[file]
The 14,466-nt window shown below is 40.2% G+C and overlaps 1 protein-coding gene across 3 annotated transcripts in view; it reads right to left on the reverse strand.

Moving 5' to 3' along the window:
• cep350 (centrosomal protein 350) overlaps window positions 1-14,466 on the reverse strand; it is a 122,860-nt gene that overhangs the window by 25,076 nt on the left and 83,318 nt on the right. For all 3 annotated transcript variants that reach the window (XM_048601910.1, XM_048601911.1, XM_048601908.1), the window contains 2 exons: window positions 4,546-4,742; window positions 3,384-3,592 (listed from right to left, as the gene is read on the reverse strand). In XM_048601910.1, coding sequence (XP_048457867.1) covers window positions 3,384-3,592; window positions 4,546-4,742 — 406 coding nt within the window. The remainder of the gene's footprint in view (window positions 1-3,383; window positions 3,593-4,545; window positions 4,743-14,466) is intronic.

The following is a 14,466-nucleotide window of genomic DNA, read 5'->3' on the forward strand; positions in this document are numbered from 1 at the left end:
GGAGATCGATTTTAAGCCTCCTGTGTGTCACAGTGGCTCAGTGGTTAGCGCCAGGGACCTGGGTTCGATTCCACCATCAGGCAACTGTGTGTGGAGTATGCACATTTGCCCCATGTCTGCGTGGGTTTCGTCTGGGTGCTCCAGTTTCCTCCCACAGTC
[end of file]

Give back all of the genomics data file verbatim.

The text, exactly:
The 14,466-nt window shown below is 40.2% G+C and overlaps 1 protein-coding gene across 3 annotated transcripts in view; it reads right to left on the reverse strand.

Moving 5' to 3' along the window:
• cep350 (centrosomal protein 350) overlaps window positions 1-14,466 on the reverse strand; it is a 122,860-nt gene that overhangs the window by 25,076 nt on the left and 83,318 nt on the right. For all 3 annotated transcript variants that reach the window (XM_048601910.1, XM_048601911.1, XM_048601908.1), the window contains 2 exons: window positions 4,546-4,742; window positions 3,384-3,592 (listed from right to left, as the gene is read on the reverse strand). In XM_048601910.1, coding sequence (XP_048457867.1) covers window positions 3,384-3,592; window positions 4,546-4,742 — 406 coding nt within the window. The remainder of the gene's footprint in view (window positions 1-3,383; window positions 3,593-4,545; window positions 4,743-14,466) is intronic.

The following is a 14,466-nucleotide window of genomic DNA, read 5'->3' on the forward strand; positions in this document are numbered from 1 at the left end:
GGAGATCGATTTTAAGCCTCCTGTGTGTCACAGTGGCTCAGTGGTTAGCGCCAGGGACCTGGGTTCGATTCCACCATCAGGCAACTGTGTGTGGAGTATGCACATTTGCCCCATGTCTGCGTGGGTTTCGTCTGGGTGCTCCAGTTTCCTCCCACAGTC